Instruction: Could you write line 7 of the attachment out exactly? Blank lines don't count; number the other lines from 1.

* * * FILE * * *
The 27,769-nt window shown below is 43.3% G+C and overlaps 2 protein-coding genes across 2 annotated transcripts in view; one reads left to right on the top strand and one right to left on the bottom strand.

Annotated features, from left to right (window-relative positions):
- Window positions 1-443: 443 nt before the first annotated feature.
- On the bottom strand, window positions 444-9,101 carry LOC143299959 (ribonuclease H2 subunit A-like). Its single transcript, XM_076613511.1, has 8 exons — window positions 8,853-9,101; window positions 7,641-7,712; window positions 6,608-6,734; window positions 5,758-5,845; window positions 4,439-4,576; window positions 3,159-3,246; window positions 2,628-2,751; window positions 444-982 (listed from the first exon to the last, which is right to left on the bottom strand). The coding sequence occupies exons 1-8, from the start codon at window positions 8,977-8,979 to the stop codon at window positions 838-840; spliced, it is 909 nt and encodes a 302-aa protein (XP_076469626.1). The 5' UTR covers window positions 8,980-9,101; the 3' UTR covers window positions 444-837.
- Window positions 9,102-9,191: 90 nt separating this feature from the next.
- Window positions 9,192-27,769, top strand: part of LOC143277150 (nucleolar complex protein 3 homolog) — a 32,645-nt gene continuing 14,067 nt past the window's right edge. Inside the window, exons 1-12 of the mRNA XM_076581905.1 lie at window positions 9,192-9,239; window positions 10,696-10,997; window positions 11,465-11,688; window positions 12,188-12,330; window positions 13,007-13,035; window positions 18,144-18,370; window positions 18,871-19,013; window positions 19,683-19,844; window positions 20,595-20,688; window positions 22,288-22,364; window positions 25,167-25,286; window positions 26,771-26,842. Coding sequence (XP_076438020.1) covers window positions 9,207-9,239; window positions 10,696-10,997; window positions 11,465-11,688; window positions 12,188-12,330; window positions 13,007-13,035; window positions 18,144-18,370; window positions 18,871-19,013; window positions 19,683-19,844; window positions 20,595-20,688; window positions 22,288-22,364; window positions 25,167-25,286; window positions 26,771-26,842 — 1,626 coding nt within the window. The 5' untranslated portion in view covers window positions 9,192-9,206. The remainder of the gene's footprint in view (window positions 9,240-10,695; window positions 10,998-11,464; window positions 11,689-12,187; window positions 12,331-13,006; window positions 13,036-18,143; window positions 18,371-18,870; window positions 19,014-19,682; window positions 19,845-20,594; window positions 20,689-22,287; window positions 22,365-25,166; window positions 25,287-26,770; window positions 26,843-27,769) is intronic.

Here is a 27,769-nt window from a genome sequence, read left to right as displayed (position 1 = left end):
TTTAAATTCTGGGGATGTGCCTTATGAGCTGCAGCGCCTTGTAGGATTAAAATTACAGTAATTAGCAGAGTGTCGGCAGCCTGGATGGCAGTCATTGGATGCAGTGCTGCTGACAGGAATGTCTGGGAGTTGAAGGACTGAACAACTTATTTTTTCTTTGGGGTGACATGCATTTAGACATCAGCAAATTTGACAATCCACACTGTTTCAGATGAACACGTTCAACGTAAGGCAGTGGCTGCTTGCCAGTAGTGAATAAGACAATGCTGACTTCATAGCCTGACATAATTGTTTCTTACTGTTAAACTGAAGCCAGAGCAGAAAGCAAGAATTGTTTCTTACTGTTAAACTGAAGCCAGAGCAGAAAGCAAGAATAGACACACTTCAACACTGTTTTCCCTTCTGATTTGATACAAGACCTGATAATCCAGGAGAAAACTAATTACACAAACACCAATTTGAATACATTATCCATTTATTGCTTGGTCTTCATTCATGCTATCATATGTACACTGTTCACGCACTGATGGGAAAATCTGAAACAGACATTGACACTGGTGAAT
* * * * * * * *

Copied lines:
Here is a 27,769-nt window from a genome sequence, read left to right as displayed (position 1 = left end):